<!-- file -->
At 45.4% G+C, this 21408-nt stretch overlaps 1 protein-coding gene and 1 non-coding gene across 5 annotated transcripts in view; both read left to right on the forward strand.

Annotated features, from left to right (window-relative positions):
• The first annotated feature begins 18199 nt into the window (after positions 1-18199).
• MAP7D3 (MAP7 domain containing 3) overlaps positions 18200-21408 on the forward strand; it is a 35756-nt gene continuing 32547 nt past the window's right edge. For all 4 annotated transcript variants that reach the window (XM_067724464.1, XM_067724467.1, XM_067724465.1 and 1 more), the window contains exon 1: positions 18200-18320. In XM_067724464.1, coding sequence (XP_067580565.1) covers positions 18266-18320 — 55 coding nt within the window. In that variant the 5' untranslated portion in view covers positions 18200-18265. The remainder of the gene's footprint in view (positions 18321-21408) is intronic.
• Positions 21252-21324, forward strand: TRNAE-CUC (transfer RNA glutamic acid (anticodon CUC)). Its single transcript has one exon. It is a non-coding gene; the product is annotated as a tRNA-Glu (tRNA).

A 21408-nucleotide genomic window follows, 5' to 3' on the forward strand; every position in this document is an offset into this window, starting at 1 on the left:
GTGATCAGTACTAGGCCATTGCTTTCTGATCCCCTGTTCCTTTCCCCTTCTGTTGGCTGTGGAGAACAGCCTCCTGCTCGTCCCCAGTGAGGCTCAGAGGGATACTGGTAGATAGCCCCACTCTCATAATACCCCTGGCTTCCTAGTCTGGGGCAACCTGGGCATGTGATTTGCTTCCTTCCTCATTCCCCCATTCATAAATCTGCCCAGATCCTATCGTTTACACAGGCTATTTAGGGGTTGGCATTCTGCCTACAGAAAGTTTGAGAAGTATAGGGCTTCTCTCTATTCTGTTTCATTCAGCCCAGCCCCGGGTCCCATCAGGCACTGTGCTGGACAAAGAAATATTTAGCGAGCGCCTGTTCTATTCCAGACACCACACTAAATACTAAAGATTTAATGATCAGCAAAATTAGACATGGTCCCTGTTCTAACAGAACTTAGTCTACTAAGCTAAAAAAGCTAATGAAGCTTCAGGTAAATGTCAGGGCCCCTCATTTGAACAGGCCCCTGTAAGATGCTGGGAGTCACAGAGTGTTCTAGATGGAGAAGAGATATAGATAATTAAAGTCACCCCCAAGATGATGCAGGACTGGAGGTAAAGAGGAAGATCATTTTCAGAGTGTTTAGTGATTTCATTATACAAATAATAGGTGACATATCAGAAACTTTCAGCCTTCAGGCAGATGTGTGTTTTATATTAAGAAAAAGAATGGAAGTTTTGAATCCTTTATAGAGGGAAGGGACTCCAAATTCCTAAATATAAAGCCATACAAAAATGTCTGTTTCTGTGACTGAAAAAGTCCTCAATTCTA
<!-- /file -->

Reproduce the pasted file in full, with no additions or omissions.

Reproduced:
At 45.4% G+C, this 21408-nt stretch overlaps 1 protein-coding gene and 1 non-coding gene across 5 annotated transcripts in view; both read left to right on the forward strand.

Annotated features, from left to right (window-relative positions):
• The first annotated feature begins 18199 nt into the window (after positions 1-18199).
• MAP7D3 (MAP7 domain containing 3) overlaps positions 18200-21408 on the forward strand; it is a 35756-nt gene continuing 32547 nt past the window's right edge. For all 4 annotated transcript variants that reach the window (XM_067724464.1, XM_067724467.1, XM_067724465.1 and 1 more), the window contains exon 1: positions 18200-18320. In XM_067724464.1, coding sequence (XP_067580565.1) covers positions 18266-18320 — 55 coding nt within the window. In that variant the 5' untranslated portion in view covers positions 18200-18265. The remainder of the gene's footprint in view (positions 18321-21408) is intronic.
• Positions 21252-21324, forward strand: TRNAE-CUC (transfer RNA glutamic acid (anticodon CUC)). Its single transcript has one exon. It is a non-coding gene; the product is annotated as a tRNA-Glu (tRNA).

A 21408-nucleotide genomic window follows, 5' to 3' on the forward strand; every position in this document is an offset into this window, starting at 1 on the left:
GTGATCAGTACTAGGCCATTGCTTTCTGATCCCCTGTTCCTTTCCCCTTCTGTTGGCTGTGGAGAACAGCCTCCTGCTCGTCCCCAGTGAGGCTCAGAGGGATACTGGTAGATAGCCCCACTCTCATAATACCCCTGGCTTCCTAGTCTGGGGCAACCTGGGCATGTGATTTGCTTCCTTCCTCATTCCCCCATTCATAAATCTGCCCAGATCCTATCGTTTACACAGGCTATTTAGGGGTTGGCATTCTGCCTACAGAAAGTTTGAGAAGTATAGGGCTTCTCTCTATTCTGTTTCATTCAGCCCAGCCCCGGGTCCCATCAGGCACTGTGCTGGACAAAGAAATATTTAGCGAGCGCCTGTTCTATTCCAGACACCACACTAAATACTAAAGATTTAATGATCAGCAAAATTAGACATGGTCCCTGTTCTAACAGAACTTAGTCTACTAAGCTAAAAAAGCTAATGAAGCTTCAGGTAAATGTCAGGGCCCCTCATTTGAACAGGCCCCTGTAAGATGCTGGGAGTCACAGAGTGTTCTAGATGGAGAAGAGATATAGATAATTAAAGTCACCCCCAAGATGATGCAGGACTGGAGGTAAAGAGGAAGATCATTTTCAGAGTGTTTAGTGATTTCATTATACAAATAATAGGTGACATATCAGAAACTTTCAGCCTTCAGGCAGATGTGTGTTTTATATTAAGAAAAAGAATGGAAGTTTTGAATCCTTTATAGAGGGAAGGGACTCCAAATTCCTAAATATAAAGCCATACAAAAATGTCTGTTTCTGTGACTGAAAAAGTCCTCAATTCTA